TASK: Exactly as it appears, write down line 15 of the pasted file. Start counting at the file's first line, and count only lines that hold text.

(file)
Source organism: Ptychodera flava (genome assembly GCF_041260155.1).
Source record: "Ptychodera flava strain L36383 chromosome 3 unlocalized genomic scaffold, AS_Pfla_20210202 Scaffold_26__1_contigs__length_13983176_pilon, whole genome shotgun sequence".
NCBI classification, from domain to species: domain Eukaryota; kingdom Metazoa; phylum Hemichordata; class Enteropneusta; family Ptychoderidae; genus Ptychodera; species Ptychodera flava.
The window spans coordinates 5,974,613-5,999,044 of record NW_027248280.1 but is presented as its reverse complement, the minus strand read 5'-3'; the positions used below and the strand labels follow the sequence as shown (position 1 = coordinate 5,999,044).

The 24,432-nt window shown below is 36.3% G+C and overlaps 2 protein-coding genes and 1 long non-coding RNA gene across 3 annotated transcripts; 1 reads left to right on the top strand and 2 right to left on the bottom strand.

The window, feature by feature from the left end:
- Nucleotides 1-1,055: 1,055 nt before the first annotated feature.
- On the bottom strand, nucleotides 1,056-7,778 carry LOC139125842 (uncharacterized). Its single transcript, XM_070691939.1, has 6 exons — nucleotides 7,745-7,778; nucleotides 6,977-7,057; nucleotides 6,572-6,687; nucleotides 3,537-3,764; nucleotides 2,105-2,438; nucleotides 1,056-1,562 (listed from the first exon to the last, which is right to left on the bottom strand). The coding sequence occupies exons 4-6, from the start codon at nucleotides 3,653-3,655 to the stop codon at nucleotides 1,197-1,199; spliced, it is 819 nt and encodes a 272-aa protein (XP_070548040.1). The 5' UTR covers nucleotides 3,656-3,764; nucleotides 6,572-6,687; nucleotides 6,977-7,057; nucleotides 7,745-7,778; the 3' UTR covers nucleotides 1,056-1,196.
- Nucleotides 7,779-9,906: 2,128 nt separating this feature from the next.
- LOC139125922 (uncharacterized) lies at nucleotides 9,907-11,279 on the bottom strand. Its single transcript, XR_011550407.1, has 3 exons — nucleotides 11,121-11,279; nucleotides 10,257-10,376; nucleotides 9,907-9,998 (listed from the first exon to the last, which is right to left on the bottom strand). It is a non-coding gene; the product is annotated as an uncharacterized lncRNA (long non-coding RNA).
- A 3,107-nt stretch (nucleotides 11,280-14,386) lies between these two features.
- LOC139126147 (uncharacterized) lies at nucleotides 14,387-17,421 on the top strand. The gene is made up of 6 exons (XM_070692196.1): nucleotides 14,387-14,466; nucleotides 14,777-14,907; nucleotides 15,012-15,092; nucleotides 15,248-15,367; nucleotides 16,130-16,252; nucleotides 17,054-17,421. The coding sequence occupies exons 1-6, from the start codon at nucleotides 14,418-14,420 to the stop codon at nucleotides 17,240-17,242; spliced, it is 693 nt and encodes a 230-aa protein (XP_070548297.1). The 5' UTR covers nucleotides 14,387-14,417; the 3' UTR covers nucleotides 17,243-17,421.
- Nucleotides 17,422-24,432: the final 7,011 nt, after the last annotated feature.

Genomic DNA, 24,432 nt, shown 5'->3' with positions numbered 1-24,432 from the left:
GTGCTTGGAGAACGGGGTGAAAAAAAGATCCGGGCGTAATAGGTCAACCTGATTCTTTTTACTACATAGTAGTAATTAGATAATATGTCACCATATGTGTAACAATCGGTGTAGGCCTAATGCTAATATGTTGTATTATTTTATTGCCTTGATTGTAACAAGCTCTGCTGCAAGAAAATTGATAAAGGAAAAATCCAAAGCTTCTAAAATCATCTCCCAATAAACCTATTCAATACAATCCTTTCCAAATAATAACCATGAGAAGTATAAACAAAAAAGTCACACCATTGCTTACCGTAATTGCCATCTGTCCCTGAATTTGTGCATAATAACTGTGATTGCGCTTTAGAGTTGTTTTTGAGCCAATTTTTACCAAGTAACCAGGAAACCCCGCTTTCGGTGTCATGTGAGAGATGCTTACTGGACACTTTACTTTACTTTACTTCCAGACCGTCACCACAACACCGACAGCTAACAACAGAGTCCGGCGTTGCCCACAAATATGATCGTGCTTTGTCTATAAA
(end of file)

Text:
GTGCTTGGAGAACGGGGTGAAAAAAAGATCCGGGCGTAATAGGTCAACCTGATTCTTTTTACTACATAGTAGTAATTAGATAATATGTCACCATATGTGTAACAATCGGTGTAGGCCTAATGCTAATATGTTGTATTATTTTATTGCCTTGATTGTAACAAGCTCTGCTGCAAGAAAATTGATAAAGGAAAAATCCAAAGCTTCTAAAATCATCTCCCAATAAACCTATTCAATACAATCCTTTCCAAATAATAACCATGAGAAGTATAAACAAAAAAGTCACACCATTGCTTACCGTAATTGCCATCTGTCCCTGAATTTGTGCATAATAACTGTGATTGCGCTTTAGAGTTGTTTTTGAGCCAATTTTTACCAAGTAACCAGGAAACCCCGCTTTCGGTGTCATGTGAGAGATGCTTACTGGACACTTTACTTTACTTTACTTCCAGACCGTCACCACAACACCGACAGCTAACAACAGAGTCCGGCGTTGCCCACAAATATGATCGTGCTTTGTCTATAAA